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Staying healthy is critical for both you and your baby, especially during cold and flu season. Supporting your immune system by eating nutritious food is a great place to start.

But sometimes (OK, all the time!), life gets hectic, which means you may not always have time to prepare a healthy meal or grab a nutrient-dense snack.

To fill in the gaps, many folks who are breastfeeding consider taking immune-boosting supplements in addition to their daily postnatal multivitamin.

But is that safe?

Here’s what you need to know about boosting immunity with supplements while breastfeeding.

Pregnancy depletes important nutrients in your body, such as folate, iron, vitamin D, fatty acids, and calcium (1, 2).

What’s more, your daily needs for many nutrients are even greater during breastfeeding than they were during pregnancy. Your body uses nutrients such as choline, iodine, docosahexaenoic acid (DHA), and vitamins A, B12, and D to produce milk (3).

This is why people who choose to breastfeed have a higher risk of developing deficiencies of several nutrients than those who do not breastfeed (4).

Many people continue taking their prenatal vitamin while breastfeeding or start taking a postnatal supplement after they give birth.

Most pre- and postnatal supplements cover the majority of your needs for nutrients that are in high demand during breastfeeding, including:

  • vitamin A
  • folate
  • vitamin B12
  • vitamin B6
  • iodine
  • iron
  • vitamin C
  • vitamin D
  • vitamin E
  • zinc
  • selenium

Taking a supplement specifically designed to support your needs after delivery and throughout breastfeeding is something your doctor will likely discuss with you during a prenatal visit or your 6-week checkup.

It’s a good idea to continue taking a well-rounded prenatal or start a postnatal supplement after giving birth.

Most pre- and postnatal supplements do not contain enough vitamin D or choline, a nutrient essential for fetal growth and development. They also often lack the omega-3 fatty acids DHA and eicosapentaenoic acid (EPA).

Your needs for these nutrients increase during breastfeeding, so getting enough on a daily basis is critical.

Choline

The best pre- and postnatal supplements contain roughly 50% or more of your choline needs — you need 550 milligrams (mg) per day during lactation. It’s also important to eat choline-rich foods such as egg yolks and fish (5).

Vitamin D

Vitamin D is another nutrient that’s in high demand during breastfeeding.

Although the current daily recommendation for vitamin D during pregnancy and breastfeeding is 600 IU, studies suggest that a daily intake of 6,400 IU is necessary to maintain optimal vitamin D levels in breastfeeding parents and breastfed infants (6, 7, 8, 9, 10).

It’s best to get your vitamin D levels checked so that a healthcare professional can recommend a dose that helps you reach and maintain optimal blood levels during breastfeeding.

Omega-3s

Healthcare professionals also recommend supplementing with the essential fatty acids DHA and EPA when breastfeeding.

DHA and EPA play important roles in fetal development, and supplementing during breastfeeding may lead to improvements in your baby’s brain function later in life (11).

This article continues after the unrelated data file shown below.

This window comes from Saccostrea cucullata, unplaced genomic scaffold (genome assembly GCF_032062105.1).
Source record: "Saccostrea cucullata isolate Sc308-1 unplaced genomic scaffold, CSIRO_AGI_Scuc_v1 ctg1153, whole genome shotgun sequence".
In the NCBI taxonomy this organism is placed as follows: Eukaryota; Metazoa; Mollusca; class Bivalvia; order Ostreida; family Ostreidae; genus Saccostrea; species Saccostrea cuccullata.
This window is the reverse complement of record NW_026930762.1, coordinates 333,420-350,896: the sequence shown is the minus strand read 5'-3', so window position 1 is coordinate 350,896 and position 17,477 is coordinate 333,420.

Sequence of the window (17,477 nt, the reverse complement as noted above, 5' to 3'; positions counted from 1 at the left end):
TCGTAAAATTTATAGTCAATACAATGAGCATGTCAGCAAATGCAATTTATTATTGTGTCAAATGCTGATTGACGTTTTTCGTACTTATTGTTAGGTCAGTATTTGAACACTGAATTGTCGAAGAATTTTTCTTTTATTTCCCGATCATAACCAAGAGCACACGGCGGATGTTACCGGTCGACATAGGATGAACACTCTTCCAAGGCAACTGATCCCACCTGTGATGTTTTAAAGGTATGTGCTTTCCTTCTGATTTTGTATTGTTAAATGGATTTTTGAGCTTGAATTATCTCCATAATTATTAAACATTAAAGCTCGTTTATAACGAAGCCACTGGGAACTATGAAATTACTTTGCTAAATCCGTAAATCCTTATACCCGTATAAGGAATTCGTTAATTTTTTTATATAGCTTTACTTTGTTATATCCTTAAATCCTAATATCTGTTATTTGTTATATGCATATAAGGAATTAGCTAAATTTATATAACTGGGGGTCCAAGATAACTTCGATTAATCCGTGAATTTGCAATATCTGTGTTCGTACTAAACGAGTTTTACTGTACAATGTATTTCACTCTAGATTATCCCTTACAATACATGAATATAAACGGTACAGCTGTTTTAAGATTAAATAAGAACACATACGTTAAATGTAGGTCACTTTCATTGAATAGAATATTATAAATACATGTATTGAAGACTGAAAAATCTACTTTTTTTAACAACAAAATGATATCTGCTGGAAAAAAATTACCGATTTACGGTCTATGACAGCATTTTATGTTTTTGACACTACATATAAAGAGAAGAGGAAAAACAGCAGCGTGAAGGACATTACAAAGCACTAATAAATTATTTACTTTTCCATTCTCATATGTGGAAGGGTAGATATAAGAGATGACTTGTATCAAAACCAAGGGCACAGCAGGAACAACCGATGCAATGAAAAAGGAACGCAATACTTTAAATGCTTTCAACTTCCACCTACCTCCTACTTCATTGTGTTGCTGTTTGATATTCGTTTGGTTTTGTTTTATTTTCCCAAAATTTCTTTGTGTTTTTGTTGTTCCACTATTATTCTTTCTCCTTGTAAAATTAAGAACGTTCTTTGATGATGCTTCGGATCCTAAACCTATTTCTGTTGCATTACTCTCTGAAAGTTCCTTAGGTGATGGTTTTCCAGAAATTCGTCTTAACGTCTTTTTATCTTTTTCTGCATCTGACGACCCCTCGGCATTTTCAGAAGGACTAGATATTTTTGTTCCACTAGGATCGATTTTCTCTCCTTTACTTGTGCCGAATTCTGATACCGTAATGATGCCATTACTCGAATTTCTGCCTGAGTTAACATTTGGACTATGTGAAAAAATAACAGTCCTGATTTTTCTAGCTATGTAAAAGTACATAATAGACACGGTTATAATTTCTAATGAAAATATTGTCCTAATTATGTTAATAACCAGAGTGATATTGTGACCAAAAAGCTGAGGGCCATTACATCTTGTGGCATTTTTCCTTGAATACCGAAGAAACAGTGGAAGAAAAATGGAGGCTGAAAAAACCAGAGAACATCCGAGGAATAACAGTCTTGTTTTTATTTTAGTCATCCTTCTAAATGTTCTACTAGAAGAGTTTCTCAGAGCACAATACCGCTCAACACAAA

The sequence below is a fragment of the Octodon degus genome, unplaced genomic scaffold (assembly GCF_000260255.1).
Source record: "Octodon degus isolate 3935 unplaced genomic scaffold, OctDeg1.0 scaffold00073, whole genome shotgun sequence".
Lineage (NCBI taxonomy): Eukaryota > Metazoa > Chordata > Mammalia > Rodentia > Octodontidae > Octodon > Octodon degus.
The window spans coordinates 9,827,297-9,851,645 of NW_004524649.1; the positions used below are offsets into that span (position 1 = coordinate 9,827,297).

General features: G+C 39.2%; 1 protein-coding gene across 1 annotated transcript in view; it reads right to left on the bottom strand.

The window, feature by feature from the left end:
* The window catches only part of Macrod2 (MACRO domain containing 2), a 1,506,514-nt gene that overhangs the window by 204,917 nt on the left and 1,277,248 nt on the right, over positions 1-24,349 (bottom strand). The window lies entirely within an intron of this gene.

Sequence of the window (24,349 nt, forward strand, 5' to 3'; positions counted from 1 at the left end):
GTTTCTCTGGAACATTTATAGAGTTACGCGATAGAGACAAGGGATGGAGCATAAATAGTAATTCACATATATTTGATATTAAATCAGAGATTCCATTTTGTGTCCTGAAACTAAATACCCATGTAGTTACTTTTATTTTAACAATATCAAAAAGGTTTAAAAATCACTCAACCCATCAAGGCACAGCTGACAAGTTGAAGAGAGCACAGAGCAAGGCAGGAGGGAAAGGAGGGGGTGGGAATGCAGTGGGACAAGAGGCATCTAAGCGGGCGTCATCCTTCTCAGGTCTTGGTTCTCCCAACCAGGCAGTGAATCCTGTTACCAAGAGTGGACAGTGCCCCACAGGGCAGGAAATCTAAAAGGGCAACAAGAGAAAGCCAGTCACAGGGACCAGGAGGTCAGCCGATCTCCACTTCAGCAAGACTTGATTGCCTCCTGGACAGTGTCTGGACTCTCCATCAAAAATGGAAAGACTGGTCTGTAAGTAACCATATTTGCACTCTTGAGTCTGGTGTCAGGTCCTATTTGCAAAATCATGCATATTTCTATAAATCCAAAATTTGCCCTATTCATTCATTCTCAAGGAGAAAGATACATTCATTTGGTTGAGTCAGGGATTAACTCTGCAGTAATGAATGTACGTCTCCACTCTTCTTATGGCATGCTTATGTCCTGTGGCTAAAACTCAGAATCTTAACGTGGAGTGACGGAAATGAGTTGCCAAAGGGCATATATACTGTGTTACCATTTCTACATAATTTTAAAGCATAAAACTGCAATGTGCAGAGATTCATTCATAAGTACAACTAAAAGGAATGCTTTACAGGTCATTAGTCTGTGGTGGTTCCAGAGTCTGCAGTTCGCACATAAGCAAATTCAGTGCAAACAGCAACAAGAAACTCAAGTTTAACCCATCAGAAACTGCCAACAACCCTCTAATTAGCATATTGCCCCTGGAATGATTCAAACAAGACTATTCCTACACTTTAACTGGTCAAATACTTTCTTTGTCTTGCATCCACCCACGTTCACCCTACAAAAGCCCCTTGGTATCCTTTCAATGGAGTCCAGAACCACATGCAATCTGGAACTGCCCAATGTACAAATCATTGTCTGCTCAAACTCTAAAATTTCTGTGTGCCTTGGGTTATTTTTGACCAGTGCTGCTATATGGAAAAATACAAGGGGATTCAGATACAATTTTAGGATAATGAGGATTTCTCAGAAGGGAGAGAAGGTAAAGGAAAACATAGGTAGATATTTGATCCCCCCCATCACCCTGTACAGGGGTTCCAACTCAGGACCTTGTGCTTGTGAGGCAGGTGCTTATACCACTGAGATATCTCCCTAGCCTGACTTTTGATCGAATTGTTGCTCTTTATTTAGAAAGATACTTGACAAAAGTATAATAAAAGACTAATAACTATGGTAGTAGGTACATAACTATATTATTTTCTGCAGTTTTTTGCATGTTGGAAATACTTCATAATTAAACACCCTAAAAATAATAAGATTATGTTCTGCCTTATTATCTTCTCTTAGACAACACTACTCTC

Keep in mind that most pre- and postnatal supplements do not contain DHA or EPA.

In addition to a well-balanced pre- or postnatal supplement, you may need to take a separate supplement containing 250–375 mg of DHA plus EPA.

Diet matters too

Although a high quality pre- or postnatal supplement can help you meet your nutrient needs, it’s also important to maintain a nutritious diet while breastfeeding.

To help you keep your energy levels up and support milk production, the American College of Obstetricians and Gynecologists recommends eating 450–500 extra calories per day while breastfeeding. For most women, this means eating about 2,500 calories per day (12).

Make sure that most of your calorie intake comes from nutrient-dense foods, including protein sources like fish, chicken, legumes, and eggs plus vegetables, fruits, nuts, and seeds.

Looking for the right postnatal vitamin?

Check out our recommendations for the best multivitamins for breastfeeding moms here. And rest assured that all the vitamins and supplements Healthline recommends are medically vetted.

Your body depends on a steady flow of nutrients to stay healthy during pregnancy.

Although taking extra nutrients cannot “boost” your immune system, making sure that you’re getting optimal amounts of vitamins and minerals, as well as macronutrients like protein and healthy fats, can support immune function.

To support your immune system and meet your nutritional demands, you may want to take certain supplements during the postpartum period, including:

  • vitamin D
  • omega-3 fatty acids
  • probiotics
  • protein

To determine which supplements are right for you, consider whether you’re already consuming adequate amounts of these nutrients through your diet and pre- or postnatal vitamins. It’s also a good idea to talk with a trusted healthcare professional.

If you’re following a nutritious diet and taking a well-rounded pre- or postnatal supplement during breastfeeding, your needs for most nutrients will be covered.

However, as explained above, you may need to take additional nutrients like vitamin D, choline, and essential fatty acids if they’re missing from your pre- or postnatal supplement or if the supplement you’re taking does not contain enough to meet your needs.